I remember the sudden arrival of payday lenders and casinos on Walthamstow high street, preying on my family and my community, having fundraising lunches with Iain Duncan Smith. As he wielded his axe to welfare, it was they that benefited. I remember ‘Progress’ Stella Creasy MP worked so hard to sweep them away. It was Movement for Change and their campaign on that that was my first access point into politics. Concrete. Palpable. The very opposite of abstract.

You see, by far and away, the people that chuck about abstractions, reducing MPs and dissenters to dehumanized symbols of opposition, threatening deselection, accusing criticism of treachery, polls of deceit, on Twitter and across the cyberspace, they don’t have to worry about the real life repercussions. About difference.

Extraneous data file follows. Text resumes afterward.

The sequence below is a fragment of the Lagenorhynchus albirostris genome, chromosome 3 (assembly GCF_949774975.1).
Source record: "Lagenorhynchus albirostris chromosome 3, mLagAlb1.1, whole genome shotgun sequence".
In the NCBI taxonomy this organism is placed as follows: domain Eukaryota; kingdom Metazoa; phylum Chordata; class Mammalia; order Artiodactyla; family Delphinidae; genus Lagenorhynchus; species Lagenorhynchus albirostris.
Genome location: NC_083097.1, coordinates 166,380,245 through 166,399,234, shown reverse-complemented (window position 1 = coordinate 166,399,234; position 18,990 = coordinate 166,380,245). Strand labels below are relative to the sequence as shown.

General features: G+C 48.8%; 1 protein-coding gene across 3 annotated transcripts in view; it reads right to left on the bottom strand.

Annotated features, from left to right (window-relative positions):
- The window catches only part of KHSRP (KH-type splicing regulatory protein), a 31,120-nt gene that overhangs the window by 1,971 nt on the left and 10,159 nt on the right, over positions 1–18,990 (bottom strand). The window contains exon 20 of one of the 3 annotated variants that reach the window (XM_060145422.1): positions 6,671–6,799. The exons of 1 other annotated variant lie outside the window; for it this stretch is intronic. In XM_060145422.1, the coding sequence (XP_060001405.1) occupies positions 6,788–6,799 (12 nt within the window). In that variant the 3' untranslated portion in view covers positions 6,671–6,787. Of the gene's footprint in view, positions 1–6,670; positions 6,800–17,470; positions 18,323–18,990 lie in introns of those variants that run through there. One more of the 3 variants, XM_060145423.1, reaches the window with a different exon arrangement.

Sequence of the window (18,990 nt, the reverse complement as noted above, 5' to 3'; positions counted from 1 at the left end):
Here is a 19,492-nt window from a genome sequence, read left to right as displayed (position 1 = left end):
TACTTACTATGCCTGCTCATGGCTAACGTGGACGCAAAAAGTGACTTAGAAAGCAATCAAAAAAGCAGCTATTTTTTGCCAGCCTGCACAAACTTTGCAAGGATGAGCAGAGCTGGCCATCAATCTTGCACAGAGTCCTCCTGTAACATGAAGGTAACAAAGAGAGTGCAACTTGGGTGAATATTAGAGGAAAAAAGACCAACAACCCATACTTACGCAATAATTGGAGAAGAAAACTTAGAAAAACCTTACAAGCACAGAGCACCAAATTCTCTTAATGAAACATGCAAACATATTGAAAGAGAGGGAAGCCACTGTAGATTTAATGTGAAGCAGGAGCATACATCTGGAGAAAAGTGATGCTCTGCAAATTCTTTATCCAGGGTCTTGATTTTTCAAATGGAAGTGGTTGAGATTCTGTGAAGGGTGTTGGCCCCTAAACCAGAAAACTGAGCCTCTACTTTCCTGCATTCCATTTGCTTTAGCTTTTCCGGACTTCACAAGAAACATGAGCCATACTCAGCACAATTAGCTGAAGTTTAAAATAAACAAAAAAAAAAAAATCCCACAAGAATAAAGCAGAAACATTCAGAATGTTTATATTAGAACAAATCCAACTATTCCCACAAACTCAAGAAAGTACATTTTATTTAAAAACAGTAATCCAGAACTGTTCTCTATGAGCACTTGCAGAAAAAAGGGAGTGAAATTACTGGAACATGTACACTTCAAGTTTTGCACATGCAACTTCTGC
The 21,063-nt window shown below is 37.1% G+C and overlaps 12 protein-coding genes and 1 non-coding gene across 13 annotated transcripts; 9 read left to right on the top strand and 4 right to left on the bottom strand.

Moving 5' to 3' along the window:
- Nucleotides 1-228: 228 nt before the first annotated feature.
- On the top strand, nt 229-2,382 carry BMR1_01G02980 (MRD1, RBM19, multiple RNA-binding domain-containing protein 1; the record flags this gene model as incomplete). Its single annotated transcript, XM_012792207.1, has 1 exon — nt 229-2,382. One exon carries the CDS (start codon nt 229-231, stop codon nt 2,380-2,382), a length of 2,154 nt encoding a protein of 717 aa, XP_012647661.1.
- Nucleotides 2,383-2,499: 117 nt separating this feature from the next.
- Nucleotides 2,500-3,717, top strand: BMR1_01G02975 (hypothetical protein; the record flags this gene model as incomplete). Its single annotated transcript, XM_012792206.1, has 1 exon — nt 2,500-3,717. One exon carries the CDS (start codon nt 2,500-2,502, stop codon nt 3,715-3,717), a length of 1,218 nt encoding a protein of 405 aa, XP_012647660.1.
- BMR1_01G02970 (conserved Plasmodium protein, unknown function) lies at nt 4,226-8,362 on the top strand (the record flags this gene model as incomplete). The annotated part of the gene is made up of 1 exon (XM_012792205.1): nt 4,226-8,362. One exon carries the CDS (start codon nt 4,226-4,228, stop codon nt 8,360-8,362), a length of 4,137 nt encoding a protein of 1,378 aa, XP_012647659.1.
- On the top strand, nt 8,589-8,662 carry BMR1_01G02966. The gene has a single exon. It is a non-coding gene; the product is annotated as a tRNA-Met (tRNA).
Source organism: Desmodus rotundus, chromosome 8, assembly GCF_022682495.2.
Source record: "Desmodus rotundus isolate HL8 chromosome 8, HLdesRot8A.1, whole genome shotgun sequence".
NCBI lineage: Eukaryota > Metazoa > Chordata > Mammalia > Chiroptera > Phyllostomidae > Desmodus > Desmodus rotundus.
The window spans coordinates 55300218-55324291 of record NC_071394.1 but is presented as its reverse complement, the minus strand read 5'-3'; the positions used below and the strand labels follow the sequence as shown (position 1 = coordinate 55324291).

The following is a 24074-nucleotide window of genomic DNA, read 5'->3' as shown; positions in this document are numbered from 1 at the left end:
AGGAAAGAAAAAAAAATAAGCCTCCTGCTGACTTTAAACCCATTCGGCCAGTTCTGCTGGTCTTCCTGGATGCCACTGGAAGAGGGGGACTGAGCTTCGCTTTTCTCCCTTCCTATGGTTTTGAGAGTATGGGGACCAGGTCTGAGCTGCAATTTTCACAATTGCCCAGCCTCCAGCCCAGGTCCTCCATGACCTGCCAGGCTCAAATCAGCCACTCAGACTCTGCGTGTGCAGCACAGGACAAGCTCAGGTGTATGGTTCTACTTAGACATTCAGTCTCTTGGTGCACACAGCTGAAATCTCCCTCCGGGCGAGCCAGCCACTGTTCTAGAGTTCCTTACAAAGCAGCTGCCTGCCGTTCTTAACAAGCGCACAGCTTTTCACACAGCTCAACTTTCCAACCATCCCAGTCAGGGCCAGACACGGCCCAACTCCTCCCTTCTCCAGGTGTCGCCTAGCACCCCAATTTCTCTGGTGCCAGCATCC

Difference.

Give me a Blairite government over a Tory one any day. Call it ‘Red’ Tory, it’s still not bloody Tory.

Do you get what that word means? Do you have any idea the gravity of it? It’s not a benign abstraction you can add a prefix to. You have at the helm of government right now ideologically-driven Thatcherites who are dismantling welfare structures built by the last Labour government. Because they truly believe they are wrong. Iain Duncan Smith truly believes the poor have had it too easy for too long. He is on a crusade to alter their behaviour. Leaving a trail of poverty, 600,000 children deep. Blaming them for bad behaviour. Fucking think about that.

And you know I’m not a Blairite, right? Just thought I’d mention it. Not even in the slightest. I’m on the left of this party.